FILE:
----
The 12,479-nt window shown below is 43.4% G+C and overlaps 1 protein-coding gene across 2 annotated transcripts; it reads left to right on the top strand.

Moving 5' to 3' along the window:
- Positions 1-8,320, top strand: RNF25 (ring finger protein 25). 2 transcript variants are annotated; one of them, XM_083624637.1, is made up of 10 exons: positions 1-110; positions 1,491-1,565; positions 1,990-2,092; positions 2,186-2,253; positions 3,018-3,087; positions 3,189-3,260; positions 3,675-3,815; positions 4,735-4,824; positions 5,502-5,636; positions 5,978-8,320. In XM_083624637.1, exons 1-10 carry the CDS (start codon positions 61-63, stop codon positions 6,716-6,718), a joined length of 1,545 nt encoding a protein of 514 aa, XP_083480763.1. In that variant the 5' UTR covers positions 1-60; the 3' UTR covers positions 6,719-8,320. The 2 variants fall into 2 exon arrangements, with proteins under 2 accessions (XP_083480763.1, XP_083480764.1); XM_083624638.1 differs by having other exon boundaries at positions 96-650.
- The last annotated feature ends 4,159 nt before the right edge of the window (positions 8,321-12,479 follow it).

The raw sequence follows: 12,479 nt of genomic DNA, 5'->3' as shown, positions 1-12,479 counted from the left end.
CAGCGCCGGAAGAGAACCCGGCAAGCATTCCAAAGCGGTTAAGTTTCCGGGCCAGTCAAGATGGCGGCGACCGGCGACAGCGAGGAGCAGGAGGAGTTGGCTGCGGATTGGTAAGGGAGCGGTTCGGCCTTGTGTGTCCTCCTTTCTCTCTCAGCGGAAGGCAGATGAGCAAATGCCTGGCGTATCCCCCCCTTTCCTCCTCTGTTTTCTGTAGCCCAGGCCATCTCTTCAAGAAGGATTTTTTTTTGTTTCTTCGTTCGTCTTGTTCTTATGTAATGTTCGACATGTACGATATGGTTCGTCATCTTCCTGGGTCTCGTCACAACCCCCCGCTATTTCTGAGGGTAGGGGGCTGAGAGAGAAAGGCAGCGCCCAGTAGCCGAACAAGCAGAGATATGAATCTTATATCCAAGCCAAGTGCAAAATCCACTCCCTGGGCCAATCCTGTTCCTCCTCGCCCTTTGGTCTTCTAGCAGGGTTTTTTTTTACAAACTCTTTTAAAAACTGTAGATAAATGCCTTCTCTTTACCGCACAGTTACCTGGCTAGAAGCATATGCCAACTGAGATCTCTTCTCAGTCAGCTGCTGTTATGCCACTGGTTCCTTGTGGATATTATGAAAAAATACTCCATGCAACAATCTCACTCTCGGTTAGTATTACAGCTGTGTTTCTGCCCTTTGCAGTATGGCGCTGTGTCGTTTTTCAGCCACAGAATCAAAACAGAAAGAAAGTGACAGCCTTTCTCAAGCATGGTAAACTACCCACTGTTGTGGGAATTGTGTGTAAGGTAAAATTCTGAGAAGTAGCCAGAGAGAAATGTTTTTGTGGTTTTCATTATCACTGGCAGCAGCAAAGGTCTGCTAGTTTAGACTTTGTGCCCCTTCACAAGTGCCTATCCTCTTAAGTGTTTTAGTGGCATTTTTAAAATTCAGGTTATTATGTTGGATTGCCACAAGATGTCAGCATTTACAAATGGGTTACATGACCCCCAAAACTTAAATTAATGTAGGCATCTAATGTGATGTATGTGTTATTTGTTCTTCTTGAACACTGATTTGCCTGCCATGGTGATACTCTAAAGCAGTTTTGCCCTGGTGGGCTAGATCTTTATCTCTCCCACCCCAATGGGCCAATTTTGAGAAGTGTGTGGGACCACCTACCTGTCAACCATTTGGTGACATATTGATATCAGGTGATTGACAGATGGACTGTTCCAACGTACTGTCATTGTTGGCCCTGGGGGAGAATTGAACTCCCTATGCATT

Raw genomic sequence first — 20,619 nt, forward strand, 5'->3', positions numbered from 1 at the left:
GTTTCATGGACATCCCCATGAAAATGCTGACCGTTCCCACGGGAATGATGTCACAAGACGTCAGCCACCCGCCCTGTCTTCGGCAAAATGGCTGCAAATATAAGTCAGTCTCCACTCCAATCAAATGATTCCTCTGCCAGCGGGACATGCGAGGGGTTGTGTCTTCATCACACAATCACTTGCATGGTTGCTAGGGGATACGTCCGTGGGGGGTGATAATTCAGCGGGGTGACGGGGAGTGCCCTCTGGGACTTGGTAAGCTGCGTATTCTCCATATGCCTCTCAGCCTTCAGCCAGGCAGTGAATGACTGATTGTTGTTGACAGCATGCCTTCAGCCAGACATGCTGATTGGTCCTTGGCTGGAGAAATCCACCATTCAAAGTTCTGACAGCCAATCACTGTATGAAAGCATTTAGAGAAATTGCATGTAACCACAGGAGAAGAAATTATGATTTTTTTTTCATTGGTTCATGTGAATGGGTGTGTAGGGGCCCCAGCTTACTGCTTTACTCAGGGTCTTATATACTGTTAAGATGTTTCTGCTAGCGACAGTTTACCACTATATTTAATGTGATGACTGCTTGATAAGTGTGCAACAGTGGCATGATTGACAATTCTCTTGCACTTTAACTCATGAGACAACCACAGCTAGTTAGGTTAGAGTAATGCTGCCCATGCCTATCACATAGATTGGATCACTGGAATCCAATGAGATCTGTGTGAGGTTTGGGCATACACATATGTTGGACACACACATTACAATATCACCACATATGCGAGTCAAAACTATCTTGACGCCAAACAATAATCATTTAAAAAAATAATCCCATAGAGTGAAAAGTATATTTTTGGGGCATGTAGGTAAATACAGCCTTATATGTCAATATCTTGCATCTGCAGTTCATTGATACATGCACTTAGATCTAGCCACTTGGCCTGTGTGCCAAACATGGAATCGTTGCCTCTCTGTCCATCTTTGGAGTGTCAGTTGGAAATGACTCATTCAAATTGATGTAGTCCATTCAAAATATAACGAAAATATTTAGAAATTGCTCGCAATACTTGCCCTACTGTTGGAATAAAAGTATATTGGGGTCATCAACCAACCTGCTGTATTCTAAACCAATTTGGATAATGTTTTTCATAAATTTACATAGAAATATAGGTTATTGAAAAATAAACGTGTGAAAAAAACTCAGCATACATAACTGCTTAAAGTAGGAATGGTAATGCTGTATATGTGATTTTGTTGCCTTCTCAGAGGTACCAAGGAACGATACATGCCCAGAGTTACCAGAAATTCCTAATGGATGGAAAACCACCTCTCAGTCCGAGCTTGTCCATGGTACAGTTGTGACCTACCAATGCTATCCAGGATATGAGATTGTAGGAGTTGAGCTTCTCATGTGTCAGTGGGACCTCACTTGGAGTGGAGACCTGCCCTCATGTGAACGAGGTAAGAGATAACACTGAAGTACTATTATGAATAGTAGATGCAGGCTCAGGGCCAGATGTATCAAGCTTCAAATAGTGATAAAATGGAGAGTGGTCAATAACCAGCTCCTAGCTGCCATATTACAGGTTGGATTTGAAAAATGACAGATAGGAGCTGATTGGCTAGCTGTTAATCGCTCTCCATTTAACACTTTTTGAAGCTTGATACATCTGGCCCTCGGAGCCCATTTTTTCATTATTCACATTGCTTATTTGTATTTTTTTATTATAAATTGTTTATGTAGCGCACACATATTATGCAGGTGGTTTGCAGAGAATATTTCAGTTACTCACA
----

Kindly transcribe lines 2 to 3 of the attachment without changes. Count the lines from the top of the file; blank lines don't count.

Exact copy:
Moving 5' to 3' along the window:
- Positions 1-8,320, top strand: RNF25 (ring finger protein 25). 2 transcript variants are annotated; one of them, XM_083624637.1, is made up of 10 exons: positions 1-110; positions 1,491-1,565; positions 1,990-2,092; positions 2,186-2,253; positions 3,018-3,087; positions 3,189-3,260; positions 3,675-3,815; positions 4,735-4,824; positions 5,502-5,636; positions 5,978-8,320. In XM_083624637.1, exons 1-10 carry the CDS (start codon positions 61-63, stop codon positions 6,716-6,718), a joined length of 1,545 nt encoding a protein of 514 aa, XP_083480763.1. In that variant the 5' UTR covers positions 1-60; the 3' UTR covers positions 6,719-8,320. The 2 variants fall into 2 exon arrangements, with proteins under 2 accessions (XP_083480763.1, XP_083480764.1); XM_083624638.1 differs by having other exon boundaries at positions 96-650.